• Risk assessment models should be used as a basis for identifying cost-effective combinations of fire safety subsystems for building design
  • Appropriate statistical information on actual fires should be collated to form input data to the risk assessment model
  • Designers should develop a greater understanding of fire phenomena and human behaviour and adopt appropriate engineering techniques in their design of fire safety systems
  • Fire engineering design courses and training strategies should be developed and implemented, up to and including postgraduate level
  • A national strategy should be developed for research, development, application and education on fire- engineering design.

The Warren Centre project was a major catalyst for change. It lead to significant Innovation In Structural Engineering, the project’s initial focus in 1987. Among its many achievements:

  • The Building Code of Australia’s fire engineering requirements were drafted in performance terms, including the acceptance of integrated fire systems engineering
  • A business plan for fire code reform in late 1993 and in 1994 resulted in significant federal and state government support for the widespread reform of fire safety practice. This was pledged through the Australian Building Codes Board over a period of five years and was matched by industry funding. This in turn led to the formation of the FIRE CODE REFORM CENTRE (FCRC), chaired by Dr John Nutt, International Chairman, Ove Arup, which in the ensuing five years raised $7 million in cash and in-kind assistance from government and industry supporters. This funding allowed the Centre to undertake ESSENTIAL RESEARCH and implement sweeping reforms to Australian fire engineering practice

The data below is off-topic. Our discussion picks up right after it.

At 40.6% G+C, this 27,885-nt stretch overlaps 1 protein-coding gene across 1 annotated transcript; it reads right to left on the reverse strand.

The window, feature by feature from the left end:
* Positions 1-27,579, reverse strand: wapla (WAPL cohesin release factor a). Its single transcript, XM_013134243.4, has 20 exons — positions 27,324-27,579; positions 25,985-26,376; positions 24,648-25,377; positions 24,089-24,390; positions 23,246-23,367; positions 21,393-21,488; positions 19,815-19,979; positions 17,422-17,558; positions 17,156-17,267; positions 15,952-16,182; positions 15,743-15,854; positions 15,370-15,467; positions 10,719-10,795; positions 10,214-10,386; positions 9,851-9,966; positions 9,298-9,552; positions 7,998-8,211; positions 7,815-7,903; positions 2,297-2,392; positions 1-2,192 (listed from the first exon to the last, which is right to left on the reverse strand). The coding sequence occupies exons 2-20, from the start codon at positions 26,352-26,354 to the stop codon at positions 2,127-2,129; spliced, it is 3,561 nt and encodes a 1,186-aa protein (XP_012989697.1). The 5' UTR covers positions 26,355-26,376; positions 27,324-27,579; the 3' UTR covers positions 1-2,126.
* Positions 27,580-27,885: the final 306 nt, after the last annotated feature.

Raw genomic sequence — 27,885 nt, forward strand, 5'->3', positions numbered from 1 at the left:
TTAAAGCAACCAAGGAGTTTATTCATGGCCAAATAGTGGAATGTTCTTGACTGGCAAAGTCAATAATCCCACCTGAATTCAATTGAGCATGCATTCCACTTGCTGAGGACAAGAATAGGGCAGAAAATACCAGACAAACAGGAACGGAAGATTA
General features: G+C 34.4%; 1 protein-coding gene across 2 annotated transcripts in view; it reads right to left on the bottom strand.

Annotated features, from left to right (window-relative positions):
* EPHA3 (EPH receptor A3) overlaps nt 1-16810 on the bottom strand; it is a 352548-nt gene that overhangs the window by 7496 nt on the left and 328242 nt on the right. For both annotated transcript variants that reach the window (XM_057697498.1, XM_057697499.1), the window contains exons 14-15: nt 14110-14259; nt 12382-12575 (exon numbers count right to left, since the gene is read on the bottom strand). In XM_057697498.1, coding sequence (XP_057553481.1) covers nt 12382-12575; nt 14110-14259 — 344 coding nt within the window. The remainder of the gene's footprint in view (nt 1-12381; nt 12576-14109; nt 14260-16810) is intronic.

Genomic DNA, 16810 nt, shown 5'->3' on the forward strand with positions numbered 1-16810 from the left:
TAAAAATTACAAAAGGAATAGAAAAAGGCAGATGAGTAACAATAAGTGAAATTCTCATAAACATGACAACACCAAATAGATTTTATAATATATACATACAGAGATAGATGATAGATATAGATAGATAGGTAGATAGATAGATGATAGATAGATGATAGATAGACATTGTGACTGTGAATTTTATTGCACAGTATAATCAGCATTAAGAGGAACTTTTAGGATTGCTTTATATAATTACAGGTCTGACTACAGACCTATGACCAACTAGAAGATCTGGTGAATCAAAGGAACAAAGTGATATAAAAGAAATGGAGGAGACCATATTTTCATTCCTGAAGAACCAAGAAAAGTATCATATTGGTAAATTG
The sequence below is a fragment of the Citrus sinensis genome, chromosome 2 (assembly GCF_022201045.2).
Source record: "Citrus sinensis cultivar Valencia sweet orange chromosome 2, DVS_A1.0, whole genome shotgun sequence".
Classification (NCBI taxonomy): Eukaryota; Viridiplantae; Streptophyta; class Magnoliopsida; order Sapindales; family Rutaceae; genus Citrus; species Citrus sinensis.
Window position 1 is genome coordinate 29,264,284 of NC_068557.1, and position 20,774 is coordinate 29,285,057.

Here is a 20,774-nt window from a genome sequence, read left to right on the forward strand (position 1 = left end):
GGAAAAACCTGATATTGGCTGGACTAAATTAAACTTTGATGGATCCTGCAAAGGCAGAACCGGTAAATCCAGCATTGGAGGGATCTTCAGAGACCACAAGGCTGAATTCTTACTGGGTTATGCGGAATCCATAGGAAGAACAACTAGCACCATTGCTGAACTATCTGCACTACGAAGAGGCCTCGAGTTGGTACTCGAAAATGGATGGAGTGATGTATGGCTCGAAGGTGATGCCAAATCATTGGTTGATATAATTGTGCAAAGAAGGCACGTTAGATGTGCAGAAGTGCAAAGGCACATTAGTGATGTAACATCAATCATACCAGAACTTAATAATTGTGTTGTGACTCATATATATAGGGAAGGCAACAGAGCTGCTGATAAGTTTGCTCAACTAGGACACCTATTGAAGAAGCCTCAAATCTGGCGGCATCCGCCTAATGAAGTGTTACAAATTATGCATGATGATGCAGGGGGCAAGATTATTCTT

• The project’s Steering Committee played an important role in a review of building regulations undertaken by the Commonwealth Department of Industry, Technology and Commerce. That review started during The Warren Centre project and produced at its conclusion in 1991 a CODE FOR FIRE SAFETY DESIGN. Approximately 2500 copies of this code have since been distributed worldwide
  • The Warren Centre project and the work of the FCRC generated significant international interest, particularly in the USA, Taiwan, China and Singapore Australian engineering schools now give a greater focus to fire safety design and use The Warren Centre project reports as text books
  • Victoria University and the University of Western Sydney have developed postgraduate courses in fire safety engineering The number of professional fire engineers in Australia rose 50-fold in the period 1995 to 2000 and fire engineering has become a distinctive competence of some consulting engineering practices and construction companies
  • Arup is currently assisting to draft building codes in Hong Kong, Taiwan And China as a response to this project, which promotes The Warren Centre’s international profile
Fire Safety Engineering